Through Sunday, Nov. 11
During college, I worked the box office and concessions stand at a movie theater much like the one depicted in Annie Baker’s 2013 drama, The Flick. The cinema’s slow, scuzzy slide into disrepair came about as the owner’s condescending family alienated the staff of misfit film buffs, college kids, and disaffected burnouts that kept it open. Since books were forbidden (and the smart phone was not yet invented), what I remember most are the idle hours after the showtime rush, with the same Italian film score endlessly serenading the empty lobby.
Baker and Bartlett Theater both get points for verisimilitude in this site-specific production, which is staged in a modest cinema at Northgate Mall. As in its controversial original production in New York, the deceptively gradual pacing and apparent lack of action may challenge the patience of some theatergoers. There is also a sequence some viewers may find triggering: One character’s unconventional, brief, but undesired advances take us uncomfortably close to, if not within, the realm of assault.
But under Jonathan Bohun Brady’s direction, this Pulitzer Prize-winning drama ultimately rewards us with frank depictions of what makes a dead-end job so dead-end in the first place, and its effects on the dreams and aspirations of the people working in one. For Avery (a notable, nuanced Vincent Bland Jr.), an emotionally blocked but bright young film geek taking a semester off from the private college down the road, the movie-theater gig is his first part-time job as he tries to deal with family problems that have plunged him into depression.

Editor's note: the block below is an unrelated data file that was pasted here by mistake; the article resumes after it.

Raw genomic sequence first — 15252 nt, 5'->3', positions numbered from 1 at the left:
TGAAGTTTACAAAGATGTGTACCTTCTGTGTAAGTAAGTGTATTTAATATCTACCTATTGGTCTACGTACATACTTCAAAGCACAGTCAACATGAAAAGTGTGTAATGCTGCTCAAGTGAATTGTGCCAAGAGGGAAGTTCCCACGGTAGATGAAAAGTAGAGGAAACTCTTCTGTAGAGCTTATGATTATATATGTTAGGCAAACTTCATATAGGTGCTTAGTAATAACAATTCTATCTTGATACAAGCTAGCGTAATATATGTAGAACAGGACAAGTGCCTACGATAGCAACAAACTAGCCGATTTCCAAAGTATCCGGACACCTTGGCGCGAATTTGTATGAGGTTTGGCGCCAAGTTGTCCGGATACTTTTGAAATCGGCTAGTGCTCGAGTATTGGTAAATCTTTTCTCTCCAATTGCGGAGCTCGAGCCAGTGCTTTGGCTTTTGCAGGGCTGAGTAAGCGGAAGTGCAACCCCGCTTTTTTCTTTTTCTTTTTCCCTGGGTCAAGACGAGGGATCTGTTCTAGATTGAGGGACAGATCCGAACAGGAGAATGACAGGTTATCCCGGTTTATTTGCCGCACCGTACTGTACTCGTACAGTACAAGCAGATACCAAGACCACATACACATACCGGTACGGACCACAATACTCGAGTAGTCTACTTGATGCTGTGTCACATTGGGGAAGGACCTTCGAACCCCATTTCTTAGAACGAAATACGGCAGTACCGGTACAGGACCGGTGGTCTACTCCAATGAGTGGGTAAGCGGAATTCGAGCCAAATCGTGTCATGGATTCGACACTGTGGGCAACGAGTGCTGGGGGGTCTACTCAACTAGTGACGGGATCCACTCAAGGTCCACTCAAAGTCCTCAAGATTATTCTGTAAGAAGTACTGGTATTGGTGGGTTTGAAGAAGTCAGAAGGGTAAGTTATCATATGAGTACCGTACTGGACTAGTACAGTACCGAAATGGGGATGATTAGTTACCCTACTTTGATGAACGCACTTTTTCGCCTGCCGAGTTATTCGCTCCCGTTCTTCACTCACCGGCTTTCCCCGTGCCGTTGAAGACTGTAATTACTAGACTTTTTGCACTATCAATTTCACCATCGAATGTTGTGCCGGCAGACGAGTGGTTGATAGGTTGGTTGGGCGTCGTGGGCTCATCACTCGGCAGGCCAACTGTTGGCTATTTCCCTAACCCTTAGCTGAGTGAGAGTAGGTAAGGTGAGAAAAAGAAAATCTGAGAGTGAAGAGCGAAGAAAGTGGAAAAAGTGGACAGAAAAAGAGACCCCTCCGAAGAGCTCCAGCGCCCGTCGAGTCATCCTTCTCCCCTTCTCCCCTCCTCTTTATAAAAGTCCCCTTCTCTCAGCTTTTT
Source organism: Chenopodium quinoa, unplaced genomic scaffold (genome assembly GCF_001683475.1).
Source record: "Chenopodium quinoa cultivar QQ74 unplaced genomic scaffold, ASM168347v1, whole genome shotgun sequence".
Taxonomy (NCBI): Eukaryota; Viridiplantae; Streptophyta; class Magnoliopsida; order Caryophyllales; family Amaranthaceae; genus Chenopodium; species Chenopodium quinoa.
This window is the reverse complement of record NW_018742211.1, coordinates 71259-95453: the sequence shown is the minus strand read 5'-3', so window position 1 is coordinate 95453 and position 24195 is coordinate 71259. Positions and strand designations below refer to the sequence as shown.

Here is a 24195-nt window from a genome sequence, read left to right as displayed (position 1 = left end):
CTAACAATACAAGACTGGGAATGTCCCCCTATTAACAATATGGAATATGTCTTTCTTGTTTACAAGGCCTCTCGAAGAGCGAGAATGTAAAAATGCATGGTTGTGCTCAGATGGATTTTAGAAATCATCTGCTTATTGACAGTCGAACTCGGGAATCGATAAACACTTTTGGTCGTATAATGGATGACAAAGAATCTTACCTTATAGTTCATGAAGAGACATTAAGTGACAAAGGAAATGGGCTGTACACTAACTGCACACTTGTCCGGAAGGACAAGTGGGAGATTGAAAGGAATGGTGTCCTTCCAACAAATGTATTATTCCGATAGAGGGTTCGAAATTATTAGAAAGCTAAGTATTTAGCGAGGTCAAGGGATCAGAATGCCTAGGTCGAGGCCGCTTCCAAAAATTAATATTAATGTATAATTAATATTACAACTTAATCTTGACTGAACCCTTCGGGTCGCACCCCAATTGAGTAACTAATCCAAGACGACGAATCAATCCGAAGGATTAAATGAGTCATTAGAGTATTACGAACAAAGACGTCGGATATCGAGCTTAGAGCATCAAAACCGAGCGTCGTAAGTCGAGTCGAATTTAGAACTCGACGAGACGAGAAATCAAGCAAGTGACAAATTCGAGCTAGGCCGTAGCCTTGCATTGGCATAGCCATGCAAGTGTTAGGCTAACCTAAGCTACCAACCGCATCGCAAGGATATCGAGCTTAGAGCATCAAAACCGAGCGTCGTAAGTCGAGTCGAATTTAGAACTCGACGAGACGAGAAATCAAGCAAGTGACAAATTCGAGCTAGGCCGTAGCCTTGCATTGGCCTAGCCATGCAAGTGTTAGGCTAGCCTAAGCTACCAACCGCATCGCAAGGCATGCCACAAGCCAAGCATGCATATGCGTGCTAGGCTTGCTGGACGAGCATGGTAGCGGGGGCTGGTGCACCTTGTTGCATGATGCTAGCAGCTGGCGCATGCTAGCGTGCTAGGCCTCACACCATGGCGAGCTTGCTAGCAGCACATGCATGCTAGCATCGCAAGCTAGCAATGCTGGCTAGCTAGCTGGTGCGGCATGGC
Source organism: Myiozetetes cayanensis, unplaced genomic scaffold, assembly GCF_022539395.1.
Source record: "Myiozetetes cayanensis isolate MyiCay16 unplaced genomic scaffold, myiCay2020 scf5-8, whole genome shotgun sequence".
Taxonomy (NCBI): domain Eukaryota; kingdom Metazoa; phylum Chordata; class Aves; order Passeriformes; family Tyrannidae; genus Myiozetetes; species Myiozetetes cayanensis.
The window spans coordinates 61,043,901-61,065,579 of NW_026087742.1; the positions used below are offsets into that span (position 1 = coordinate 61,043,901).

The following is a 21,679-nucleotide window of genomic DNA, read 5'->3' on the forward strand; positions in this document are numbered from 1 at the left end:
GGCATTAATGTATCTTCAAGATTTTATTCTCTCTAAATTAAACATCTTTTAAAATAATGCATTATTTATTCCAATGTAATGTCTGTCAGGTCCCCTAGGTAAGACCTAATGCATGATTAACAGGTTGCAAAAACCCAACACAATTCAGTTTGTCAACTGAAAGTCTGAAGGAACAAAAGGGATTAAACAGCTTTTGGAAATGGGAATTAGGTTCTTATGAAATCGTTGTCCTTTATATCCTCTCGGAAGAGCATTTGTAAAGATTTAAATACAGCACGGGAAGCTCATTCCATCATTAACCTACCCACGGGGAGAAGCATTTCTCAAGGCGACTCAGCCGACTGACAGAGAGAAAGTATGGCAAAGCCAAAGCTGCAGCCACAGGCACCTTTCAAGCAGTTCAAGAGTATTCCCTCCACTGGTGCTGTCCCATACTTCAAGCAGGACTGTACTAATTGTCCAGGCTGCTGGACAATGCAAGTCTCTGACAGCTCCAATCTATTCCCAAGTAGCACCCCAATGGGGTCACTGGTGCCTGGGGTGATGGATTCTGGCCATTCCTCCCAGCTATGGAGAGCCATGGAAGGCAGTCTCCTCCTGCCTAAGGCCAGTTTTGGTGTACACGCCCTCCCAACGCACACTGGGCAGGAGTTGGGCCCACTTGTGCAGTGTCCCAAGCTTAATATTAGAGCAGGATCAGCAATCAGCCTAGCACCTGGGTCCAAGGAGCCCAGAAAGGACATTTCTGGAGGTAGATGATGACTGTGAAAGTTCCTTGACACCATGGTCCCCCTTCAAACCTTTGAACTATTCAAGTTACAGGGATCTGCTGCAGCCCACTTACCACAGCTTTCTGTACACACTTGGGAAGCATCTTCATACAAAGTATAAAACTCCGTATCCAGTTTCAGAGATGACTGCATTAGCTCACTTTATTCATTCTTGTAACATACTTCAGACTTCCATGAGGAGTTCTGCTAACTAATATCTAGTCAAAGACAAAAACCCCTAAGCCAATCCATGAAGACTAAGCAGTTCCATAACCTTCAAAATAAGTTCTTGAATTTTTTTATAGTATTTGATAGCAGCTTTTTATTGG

But in the economic desert of Worcester County, Massachusetts in 2012, it’s a full-time subsistence for his coworkers, Sam (a robust Jim Roof), a gruff thirty-five-year-old who lives with his parents, and hard-shelled Rose (Chloe Oliver), whose relationships never seem to get beyond the lowest common sexual denominator. Small wonder they all take part in a longtime employee tradition called “dinner money,” skimming a little off the top of ticket sales in lieu of a living wage.
When we first meet these profoundly lonely characters, their futures look as unpromising as that of the run-down cinema where they work. As one of the last 35mm projection houses in the state while movies are going digital, the cinema will have to adapt or close—a hard-to-miss metaphor for the three lives we meet. Against the tedium of Baker’s workaday world, we watch people fumble, more than once, as they search for the courage to reach out to one another and change.
Correction: This review originally misidentified the actor playing Sam. It is Jim Roof, not Ford Nelson.